• Medical Issues White Paper – Mr. Shay said the DOH "white paper" for internal Department use is still under review and has not been finalized. The paper is intended to provide upper level DOH staff background on the issues for discussion and direction regarding camper health care needs and medical director requirements in Subpart 7-2. The Council stressed that this issue is very important to the camp community and requested that the completion of the white paper be expedited.
  • Camper and Staff Immunization Requirements – Mr. Shay reported that DOH had been approached by the New York State Association of County Health Officials (NYSACHO) to look into whether DOH should require all staff who are employed at a camp to have standard immunizations. Although there is ongoing concern that unvaccinated staff could be the source of an outbreak, only one outbreak is known to be a result of unvaccinated camp staff. Mr. Shay said he reached out to several organizations that hire camp staff from abroad because they are a source of camp staff. The organizations responded that they are seeing an increasing number of staff with immunizations, but they have no requirement for vaccination to travel to the United States. The organizations expressed concern about the availability of vaccines in some countries, and that the cost and effort to get vaccinated could be a burden to those applying for camp staff positions in New York State. Mr. Shay said organizations indicated that the issue will be further discussed at the ACA meeting on November 13-14, and DOH will report back to the Council on this matter.

Distribution of Meeting Minutes

  • Mr. Shay said SCSAC meeting minutes are not usually distributed to the public until the Council approves them at the next meeting. DOH has been advised that the Public Officers' Law specifies that meeting minutes must be available within two weeks of the meeting upon a Freedom of Information Law request; however, the Public Officers' Law requires less content be included in the minutes than the narrative detail usually included in previous Camp Safety Council minutes. The Council stressed the importance of transparency. Mr. Shay said that DOH has, at the request of the Council, historically provided more detailed minutes than required by law. He proposed to provide draft minutes to the Council within two weeks, and upon approval by the Council, post them on the DOH website and make them available to the public by e-mail request within a month.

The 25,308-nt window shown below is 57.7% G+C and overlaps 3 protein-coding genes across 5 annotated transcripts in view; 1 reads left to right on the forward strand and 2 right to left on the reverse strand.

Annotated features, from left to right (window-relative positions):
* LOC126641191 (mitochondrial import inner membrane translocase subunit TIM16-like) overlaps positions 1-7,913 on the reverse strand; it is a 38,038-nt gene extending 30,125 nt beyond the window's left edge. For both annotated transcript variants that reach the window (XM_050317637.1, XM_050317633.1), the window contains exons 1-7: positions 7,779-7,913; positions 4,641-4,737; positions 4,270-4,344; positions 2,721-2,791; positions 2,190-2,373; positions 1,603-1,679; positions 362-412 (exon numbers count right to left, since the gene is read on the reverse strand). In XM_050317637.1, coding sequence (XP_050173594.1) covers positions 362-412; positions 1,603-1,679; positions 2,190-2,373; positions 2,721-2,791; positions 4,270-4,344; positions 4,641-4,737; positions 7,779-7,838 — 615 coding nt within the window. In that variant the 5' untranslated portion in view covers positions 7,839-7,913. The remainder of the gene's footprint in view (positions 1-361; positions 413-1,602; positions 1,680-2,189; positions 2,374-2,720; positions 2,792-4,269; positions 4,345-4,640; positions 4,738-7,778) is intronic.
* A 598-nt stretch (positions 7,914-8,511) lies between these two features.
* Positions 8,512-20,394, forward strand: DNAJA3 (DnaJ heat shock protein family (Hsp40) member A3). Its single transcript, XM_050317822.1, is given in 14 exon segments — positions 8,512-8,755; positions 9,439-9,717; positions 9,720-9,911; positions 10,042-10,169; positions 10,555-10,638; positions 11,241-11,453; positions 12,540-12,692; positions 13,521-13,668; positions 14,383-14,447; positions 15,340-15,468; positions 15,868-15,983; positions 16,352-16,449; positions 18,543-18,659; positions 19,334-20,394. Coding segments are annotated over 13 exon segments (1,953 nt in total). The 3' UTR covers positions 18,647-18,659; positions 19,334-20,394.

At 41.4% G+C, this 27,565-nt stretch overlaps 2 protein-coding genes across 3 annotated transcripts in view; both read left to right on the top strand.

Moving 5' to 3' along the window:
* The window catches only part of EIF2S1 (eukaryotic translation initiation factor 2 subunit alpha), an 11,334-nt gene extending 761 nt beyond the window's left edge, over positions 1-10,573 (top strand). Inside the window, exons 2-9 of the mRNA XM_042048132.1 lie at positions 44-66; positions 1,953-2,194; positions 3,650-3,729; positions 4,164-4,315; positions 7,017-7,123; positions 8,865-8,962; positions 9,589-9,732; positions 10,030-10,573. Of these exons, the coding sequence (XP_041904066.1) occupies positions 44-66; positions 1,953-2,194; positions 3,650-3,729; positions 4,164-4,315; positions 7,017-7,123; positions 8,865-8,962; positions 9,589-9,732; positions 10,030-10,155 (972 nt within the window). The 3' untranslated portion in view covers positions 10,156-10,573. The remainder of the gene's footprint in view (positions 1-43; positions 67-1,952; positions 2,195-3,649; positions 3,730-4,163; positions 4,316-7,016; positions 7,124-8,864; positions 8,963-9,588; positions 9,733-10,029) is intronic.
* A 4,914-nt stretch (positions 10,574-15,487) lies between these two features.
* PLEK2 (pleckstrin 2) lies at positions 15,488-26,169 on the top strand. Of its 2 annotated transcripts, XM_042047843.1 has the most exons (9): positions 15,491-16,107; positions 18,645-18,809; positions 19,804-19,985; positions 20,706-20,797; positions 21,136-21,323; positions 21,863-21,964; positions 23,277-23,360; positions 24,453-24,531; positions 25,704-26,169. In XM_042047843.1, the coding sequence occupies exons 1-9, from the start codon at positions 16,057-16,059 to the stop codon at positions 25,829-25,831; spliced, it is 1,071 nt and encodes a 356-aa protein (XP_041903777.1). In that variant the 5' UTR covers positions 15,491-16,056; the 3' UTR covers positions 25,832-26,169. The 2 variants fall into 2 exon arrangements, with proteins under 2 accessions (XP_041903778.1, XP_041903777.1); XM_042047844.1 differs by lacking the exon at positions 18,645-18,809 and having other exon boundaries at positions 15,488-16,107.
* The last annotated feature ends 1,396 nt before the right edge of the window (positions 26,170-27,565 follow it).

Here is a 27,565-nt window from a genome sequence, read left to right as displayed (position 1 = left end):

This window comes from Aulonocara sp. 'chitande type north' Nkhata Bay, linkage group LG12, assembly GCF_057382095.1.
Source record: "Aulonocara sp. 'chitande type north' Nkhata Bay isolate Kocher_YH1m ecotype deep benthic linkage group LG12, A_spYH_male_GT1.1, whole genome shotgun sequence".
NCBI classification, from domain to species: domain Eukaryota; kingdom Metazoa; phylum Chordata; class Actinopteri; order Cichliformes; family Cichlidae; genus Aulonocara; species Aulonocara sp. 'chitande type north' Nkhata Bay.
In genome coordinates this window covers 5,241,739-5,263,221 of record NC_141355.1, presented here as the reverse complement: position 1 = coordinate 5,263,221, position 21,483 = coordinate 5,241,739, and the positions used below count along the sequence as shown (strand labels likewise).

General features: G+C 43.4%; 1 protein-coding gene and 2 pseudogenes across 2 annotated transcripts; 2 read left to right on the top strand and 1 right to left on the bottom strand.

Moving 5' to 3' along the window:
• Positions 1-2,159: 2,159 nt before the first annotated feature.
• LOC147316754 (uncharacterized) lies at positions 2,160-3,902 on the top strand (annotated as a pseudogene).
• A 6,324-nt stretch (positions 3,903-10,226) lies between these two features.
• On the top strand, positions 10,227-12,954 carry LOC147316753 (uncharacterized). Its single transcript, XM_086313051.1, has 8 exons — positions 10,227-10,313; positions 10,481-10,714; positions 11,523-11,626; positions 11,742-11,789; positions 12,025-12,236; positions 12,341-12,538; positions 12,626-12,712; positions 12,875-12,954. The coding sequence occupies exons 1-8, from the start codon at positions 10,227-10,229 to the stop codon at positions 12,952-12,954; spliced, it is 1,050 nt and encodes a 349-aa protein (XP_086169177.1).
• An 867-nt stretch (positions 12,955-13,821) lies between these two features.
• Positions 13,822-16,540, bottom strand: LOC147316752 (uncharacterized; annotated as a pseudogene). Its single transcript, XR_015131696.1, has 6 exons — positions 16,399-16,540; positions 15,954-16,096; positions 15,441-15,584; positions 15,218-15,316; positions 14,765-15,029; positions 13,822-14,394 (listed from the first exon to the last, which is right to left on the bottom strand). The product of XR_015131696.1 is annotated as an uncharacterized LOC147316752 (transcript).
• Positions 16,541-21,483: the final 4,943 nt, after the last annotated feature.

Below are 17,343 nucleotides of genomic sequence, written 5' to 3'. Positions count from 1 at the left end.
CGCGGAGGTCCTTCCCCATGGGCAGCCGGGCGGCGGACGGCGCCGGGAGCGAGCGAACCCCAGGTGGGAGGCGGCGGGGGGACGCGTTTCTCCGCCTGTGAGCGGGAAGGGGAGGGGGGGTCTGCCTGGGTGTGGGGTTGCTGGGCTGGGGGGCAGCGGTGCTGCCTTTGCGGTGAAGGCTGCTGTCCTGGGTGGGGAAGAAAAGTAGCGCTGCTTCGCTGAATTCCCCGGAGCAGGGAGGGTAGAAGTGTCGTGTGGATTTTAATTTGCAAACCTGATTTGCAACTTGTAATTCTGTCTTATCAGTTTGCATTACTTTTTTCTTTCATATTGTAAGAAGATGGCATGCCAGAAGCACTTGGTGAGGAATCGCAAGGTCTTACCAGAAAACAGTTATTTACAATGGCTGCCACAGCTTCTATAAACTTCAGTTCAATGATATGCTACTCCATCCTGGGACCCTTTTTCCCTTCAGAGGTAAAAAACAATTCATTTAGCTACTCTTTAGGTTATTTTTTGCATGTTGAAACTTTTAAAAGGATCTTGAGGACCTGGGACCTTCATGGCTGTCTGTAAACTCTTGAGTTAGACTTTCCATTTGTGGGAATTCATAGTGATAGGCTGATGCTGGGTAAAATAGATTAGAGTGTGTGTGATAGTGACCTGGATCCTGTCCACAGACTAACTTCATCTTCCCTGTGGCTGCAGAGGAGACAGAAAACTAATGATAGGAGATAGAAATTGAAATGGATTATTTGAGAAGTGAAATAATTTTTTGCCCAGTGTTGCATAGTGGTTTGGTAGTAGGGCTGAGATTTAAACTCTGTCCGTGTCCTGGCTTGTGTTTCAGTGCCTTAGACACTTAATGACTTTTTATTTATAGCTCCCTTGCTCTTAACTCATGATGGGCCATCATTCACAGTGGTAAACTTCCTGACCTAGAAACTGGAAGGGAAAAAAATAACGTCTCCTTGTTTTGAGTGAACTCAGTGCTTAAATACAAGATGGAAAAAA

New Business

Preliminary Overview of the 2008 Camp Season

  • Mr. Shay gave an overview of the major incidents of the 2008 camp season. The Bureau is currently working to process and categorize the incident data and will summarize the data in a narrative report. During the 2008 season there were 4 camp-related fatalities and 43 outbreaks, 23 of which were gastrointestinal (GI). The number of GI outbreaks represented a large increase over past years, which averaged six per year. Mr. Sackett said DOH is assessing the outbreaks to determine if they were unique to camps and other factors that may have played a role in the increase.
  • One of the fatalities involved a maintenance worker who died from injuries sustained while working on an amusement feature. Amusement features are regulated by the Department of Labor (DOL). The Council suggested DOH meet with DOL to discuss agency jurisdiction over amusement features at camps. Mr. Sackett said DOH would also put together a list of agencies with authority over certain aspects at camps, such as DOL with amusement features and the Department of Transportation (DOT) with camp vehicles. Audience member Gene DeSantis said that when the DOL amusement park regulations were written the intent was to regulate rides at amusement parks. DOL was given the authority to regulate amusement features since they had the mechanical expertise; however, the definition of an amusement feature is broad enough to cover some features at camps, such as certain water slides, bungees and ropes courses. DOH will meet with DOL to discuss these requirements and efforts to clarify for camp operators the regulatory authority held by the two state agencies.

American Red Cross CPR Certification Validity Period

  • Mr. Shay reported that the American Red Cross (ARC) course CPR/AED for the Professional Rescuer has been changed from a one-year to a two-year certification; however, DOH will only accept the course during the first year of issuance. In addition, ARC is offering a new course called CPR/AED for Lifeguards, which has a one-year certification period. DOH will revise their fact sheet to reflect these changes.

NYS Children with Diabetes Resource Guide